March 11 ~ 12, 2023, Virtual Conference
Gideon Samid, School of Engineering, Case Western Reserve University, Cleveland, OH
Cyberspace conversations are not private, even if encrypted. Communication patterns keep the conversing parties vulnerable. We present here tools, solutions, methods to address this vulnerabilty. They are based on equivocation. If a message is received by many recipients, it hides the identity of the intended one. If a protocol calls for decoy messages, then it protects the identity of the intended message. BitGrey is a protocol that creates a "grey hole" (of various shades) around the communicating community, so that very little information leaks out. In addition the BitLoop protocol constructs a fixed rate circulating bit flow, traversing through all members of a group. The looping bits appear random, and effectively hide the pattern, even the existence of communication within the group.
Pattern Hiding, Equivocation, decoy messages, winnowing.
Forrest McKee and David Noever, PeopleTec, 4901-D Corporate Drive, Huntsville, AL, USA, 35805
Question-and-answer Formats Provide a Novel Experimental Platform for Investigating Cybersecurity Questions. Unlike Previous Chatbots, the Latest Chatgpt Model From Openai Supports an Advanced Understanding of Complex Coding Questions. The Research Demonstrates Thirteen Coding Tasks That Generally Qualify as Stages in the Mitre Attack Framework, Ranging From Credential Access to Defense Evasion. With Varying Success, the Experimental Prompts Generate Examples of Keyloggers, Logic Bombs, Obfuscated Worms, and Payment-fulfilled Ransomware. The Empirical Results Illustrate Cases That Support the Broad Gain of Functionality, Including Self-replication and Self-modification, Evasion, and Strategic Understanding of Complex Cybersecurity Goals. One Surprising Feature of Chatgpt as a Language-only Model Centers on Its Ability to Spawn Coding Approaches That Yield Images That Obfuscate or Embed Executable Programming Steps or Links.
Transformers, Text Generation, Malware Generation, Generative Pre-trained Transformers, GPT .
Sajad Meisami1, Mohammad Beheshti-Atashgah2 and Mohammad Reza Aref2, 1Department of Computer Science, Illinois Institute of Technology, Chicago, USA, 2Department of Electrical Engineering, Sharif University of Technology, Tehran, Iran
With the advent of the Internet of Things (IoT), e-health has become one of the main topics of research. Due to the sensitivity of patient information, patient privacy seems challenging. Nowadays, patient data is usually stored in the cloud in healthcare programs, making it difficult for users to have enough control over their data. The recent increment in announced cases of security and surveillance breaches compromising patients' privacy call into question the conventional model, in which third-parties gather and control immense amounts of patients' Healthcare data. In this work, we try to resolve the issues mentioned above by using blockchain technology. We propose a blockchain-based protocol suitable for ehealth applications that does not require trust in a third party and provides an efficient privacypreserving access control mechanism. Transactions in our proposed system, unlike Bitcoin, are not entirely financial, and we do not use conventional methods for consensus operations in blockchain like Proof of Work (PoW). It is not suitable for IoT applications because IoT devices have resourcesconstraints. Usage of appropriate consensus method helps us to increase network security and efficiency, as well as reducing network cost, i.e., bandwidth and processor usage. Finally, we provide security and privacy analysis of our proposed protocol.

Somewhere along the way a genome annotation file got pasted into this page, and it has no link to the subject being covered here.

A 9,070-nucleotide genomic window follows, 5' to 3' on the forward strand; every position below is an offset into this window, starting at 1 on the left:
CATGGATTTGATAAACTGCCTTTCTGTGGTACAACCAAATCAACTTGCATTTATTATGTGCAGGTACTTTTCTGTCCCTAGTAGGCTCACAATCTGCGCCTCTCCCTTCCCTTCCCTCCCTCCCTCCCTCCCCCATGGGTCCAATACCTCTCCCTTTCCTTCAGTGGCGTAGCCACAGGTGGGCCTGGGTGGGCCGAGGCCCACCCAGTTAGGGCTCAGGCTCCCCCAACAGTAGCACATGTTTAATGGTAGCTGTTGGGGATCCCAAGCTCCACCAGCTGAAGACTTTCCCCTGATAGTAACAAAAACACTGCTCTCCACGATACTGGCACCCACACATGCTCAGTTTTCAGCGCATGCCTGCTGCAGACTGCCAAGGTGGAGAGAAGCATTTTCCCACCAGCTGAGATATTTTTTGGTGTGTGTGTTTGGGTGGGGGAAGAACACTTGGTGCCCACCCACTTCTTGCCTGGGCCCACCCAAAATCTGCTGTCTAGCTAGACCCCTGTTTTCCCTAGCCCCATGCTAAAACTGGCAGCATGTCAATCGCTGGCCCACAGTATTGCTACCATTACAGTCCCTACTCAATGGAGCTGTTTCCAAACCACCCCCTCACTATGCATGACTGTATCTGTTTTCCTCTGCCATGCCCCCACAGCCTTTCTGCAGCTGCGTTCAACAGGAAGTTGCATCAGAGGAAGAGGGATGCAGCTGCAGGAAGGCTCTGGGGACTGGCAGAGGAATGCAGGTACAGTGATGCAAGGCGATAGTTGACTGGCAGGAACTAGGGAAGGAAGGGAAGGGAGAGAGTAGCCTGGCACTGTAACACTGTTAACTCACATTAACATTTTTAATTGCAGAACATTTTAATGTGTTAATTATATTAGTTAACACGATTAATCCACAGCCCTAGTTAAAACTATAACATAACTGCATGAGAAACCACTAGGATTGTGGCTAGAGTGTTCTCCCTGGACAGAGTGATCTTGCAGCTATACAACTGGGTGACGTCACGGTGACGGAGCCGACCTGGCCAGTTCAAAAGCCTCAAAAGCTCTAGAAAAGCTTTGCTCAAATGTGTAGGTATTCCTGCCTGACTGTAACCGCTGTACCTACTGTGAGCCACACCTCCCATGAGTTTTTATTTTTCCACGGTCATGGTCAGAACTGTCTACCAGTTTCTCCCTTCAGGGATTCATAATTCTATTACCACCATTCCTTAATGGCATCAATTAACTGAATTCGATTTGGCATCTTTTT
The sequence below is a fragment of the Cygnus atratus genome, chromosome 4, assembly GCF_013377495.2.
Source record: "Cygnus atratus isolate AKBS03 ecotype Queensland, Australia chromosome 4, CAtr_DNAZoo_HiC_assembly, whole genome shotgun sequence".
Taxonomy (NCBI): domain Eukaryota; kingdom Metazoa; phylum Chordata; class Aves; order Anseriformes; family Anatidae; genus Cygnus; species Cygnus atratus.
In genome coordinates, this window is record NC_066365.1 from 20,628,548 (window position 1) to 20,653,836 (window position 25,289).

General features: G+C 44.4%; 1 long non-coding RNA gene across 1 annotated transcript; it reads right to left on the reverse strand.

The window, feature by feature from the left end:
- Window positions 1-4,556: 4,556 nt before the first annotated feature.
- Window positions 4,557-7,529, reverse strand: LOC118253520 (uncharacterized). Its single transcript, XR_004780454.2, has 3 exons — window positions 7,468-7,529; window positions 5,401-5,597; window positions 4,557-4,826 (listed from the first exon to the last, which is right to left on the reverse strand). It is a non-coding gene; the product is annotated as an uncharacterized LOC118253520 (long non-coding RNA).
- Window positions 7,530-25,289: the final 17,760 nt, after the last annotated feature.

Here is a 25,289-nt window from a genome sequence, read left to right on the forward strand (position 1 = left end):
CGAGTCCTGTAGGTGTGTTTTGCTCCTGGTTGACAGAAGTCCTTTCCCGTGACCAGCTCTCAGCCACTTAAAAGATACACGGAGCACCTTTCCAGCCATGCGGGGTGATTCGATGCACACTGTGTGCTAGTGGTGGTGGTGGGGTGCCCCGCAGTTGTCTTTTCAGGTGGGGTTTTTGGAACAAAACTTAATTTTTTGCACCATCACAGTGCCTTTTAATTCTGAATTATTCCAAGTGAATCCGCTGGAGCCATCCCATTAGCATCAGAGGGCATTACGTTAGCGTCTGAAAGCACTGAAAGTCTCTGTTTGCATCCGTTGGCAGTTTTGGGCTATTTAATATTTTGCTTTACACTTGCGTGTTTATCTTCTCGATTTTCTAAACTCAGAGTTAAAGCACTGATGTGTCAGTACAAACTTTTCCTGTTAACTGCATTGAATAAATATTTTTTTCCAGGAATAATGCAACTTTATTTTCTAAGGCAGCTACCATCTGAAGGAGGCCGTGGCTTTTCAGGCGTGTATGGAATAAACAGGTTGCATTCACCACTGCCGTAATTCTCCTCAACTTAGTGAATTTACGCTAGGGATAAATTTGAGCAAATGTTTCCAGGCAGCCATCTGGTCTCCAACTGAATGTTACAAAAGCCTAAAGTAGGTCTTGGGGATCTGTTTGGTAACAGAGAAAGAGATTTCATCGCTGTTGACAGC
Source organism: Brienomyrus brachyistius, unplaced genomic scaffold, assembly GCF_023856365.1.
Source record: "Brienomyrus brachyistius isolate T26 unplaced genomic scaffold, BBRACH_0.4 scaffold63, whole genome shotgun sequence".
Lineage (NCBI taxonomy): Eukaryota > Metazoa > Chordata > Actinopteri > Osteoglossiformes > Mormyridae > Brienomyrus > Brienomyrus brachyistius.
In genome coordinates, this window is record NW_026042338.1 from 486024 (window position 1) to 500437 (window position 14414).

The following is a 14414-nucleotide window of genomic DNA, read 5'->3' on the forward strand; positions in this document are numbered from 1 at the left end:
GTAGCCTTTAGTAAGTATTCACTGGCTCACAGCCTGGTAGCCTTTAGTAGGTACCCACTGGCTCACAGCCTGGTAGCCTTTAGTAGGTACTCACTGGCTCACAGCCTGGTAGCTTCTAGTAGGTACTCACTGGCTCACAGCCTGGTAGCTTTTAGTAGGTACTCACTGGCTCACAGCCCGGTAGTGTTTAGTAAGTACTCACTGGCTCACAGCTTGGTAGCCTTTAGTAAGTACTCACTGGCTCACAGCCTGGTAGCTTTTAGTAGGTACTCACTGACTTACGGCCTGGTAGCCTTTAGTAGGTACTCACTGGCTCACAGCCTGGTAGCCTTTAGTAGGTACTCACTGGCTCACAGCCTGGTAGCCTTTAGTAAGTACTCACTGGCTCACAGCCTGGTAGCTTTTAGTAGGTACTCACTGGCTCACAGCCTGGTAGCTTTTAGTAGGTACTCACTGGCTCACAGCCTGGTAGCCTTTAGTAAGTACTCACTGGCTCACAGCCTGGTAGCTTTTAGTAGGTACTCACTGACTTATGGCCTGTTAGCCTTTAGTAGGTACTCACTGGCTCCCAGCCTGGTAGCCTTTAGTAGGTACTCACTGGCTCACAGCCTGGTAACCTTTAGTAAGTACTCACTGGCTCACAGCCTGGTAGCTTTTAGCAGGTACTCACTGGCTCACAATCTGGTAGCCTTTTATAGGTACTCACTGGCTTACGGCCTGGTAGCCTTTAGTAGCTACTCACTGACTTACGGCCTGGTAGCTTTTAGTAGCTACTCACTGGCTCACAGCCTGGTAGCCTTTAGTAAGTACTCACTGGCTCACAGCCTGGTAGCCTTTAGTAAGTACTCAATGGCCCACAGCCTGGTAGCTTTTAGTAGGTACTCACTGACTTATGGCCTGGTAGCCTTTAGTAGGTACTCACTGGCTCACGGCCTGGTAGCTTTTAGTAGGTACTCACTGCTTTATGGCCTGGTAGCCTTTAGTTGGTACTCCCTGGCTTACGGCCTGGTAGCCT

blockchain, healthcare, IoT, privacy, e-health, access control, Security.
Hasibul Alam and Emmett Tomai, Department of Computer Science, The University of Texas Rio Grande Valley, Texas, USA
The Internet of Things (IoT) application is visible in all aspects of humans’ day-to-day affairs. The demand for IoT is growing at an unprecedented rate, from wearable wristwatches to autopilot cars. The smart home has also seen significant advancements to improve the quality of lifestyle. However, the security and privacy of data and IoT devices have become primary concerns as data is shared among intelligent devices and over the internet in a smart home network. This article presents smart homes' most common security attacks and mitigation techniques.
Internet-of-Things, Smart Home Architecture, Security Attacks on Smart Homes, Application of Smart Homes
Shanqing Jiang1,2, 1School of Cyber Science and Engineering, Southeast University, Nanjing, China 2Institude of System Engineering AMS PLA, Beijing, China
In large-scale distributed Software Defined Networks (SDNs), a logically centralized network view is required in the physically distributed control plane to provide correct application decisions. Distributed SDN controllers communicate through east-west interfaces to achieve consistency of the global network view and coordination of control decisions. The consistency of the global network view requires synchronization of various network states in multiple controllers in SDN. Different network states differ in update rate, data size, application access method, etc. These factors affect the consensus protocol and synchronization strategy used for state synchronization. Therefore, we propose a consensus slicing mechanism that dynamically adjusts the synchronization strategy according to application requirements, minimizing consistency differences among controllers and reducing synchronization overhead. Then, we use a storage approach combining blockchain with distributed databases to store synchronized state information, improving the efficiency and anti-tamper ability of state information. Simulation experiments validate the effectiveness of the proposed approach.
Consensus slice, Blockchain, SDN controller, Distributed control plane, State synchronization